It’s rare that my partner should beat me at a game like 7 Wonders: Duel, something really unordinary should happen for her to win. It was I who bought the game, learned the rules, and introduced it to her. While I’d like more competition, I’m also grateful that she’s willing to play and enjoy it in the first place.
Not competitive enough
This is the one I often encounter with casual players that are just trying to have fun, without stepping onto anyone’s tail. But to get that last ounce of edge out, you’ve got to be ruthless, you’ve got to push others out of the way and be ready to pull the trigger, if necessary.
I’m talking figuratively, of course, not promoting violence or anything similar. Just the stuff the rules allow. I know a lot of people are not built that way and prefer an easygoing approach. But super-competitive people will know what I’m talking about. Here are a few examples.
Scrabble was one of our go-to games when I and my girlfriend started dating. As she is a language teacher, it would make sense that she would have an obvious advantage. And she did, especially in the vocabulary area. Her words were always long, nice, and made sense.
But it was me who won most of the games. Although my vocabulary is decent, I gained the advantage elsewhere. I did not care if the word was nice or not, the only thing it mattered was the number of points it hauled. If the word was lucrative, I would even place words I wasn’t sure were even legal, risking a challenge.
Keeping the board tight was another winning strategy I employed. I would rather place a sub-optimal word so that I could keep her away from double or triple points squares. On the other hand, when such a square was available to me, I made every effort to immediately seize it, preferably with a rare letter.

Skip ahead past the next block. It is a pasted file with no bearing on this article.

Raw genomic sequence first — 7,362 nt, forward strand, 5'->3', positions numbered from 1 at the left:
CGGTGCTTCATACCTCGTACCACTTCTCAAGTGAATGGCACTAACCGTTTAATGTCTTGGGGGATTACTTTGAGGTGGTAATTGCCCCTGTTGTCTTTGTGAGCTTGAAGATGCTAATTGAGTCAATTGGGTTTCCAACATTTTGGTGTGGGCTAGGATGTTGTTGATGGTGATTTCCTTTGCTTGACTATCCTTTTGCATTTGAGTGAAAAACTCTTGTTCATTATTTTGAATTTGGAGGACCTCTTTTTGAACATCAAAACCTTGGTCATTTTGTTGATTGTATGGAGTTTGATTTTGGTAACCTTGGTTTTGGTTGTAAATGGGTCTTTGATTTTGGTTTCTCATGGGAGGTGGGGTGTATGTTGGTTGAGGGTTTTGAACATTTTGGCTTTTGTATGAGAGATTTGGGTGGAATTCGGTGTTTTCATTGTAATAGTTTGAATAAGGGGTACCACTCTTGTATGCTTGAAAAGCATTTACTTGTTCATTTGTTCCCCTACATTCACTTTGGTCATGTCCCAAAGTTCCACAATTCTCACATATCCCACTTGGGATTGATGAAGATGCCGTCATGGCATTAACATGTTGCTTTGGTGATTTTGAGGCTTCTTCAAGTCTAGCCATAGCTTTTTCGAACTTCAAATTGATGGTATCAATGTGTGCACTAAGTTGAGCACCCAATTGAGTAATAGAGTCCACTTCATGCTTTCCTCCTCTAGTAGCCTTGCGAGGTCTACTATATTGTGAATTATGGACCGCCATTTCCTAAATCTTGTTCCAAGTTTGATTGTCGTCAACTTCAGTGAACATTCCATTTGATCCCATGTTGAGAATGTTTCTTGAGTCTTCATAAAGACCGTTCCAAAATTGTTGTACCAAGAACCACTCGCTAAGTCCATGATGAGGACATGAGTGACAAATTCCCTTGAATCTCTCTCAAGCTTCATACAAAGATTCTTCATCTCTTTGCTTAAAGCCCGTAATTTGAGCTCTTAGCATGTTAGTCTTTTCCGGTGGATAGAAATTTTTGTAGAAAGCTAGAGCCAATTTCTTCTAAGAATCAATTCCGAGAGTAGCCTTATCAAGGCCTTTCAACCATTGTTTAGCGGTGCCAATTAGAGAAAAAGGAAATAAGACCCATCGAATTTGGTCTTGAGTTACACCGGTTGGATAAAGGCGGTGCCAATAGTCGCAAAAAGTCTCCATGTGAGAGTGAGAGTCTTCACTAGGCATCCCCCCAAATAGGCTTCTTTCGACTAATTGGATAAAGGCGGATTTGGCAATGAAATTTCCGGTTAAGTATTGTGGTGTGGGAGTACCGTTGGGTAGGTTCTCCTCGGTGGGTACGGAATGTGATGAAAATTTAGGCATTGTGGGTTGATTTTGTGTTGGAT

A similar thing can happen in Carcassonne, a tile-laying game. Often, the players will just focus on building a nice large city, forgetting that the goal of the game is to score points and also prevent others from scoring. Neat-looking cities are just a byproduct.
I’ve seen cases of players being overly passive all the time in poker. They are called fish there because they’re so easy to win money from as is fishing from a full pond. The natural behavior of people is being passive. They prefer to observe, see what happens, and only then react.
But to become a winner, you must take the initiative, become aggressive and start putting other players into inconvenient positions. Luckily, such behavior can be learned through self-discipline and a lot of practice.
Having a good time is victory in itself
By reading the previous paragraph, you might now think that’s the only way, but it couldn’t be more wrong. Yes, if you played poker for a living, the aggressive approach is absolutely the only way to go.
But we don’t play board games for a living or for money. We play them to have a good time, either with ourselves or with the people we like to hang out with.
And that’s the point of board games. It’s not about winning, it’s about spending quality time.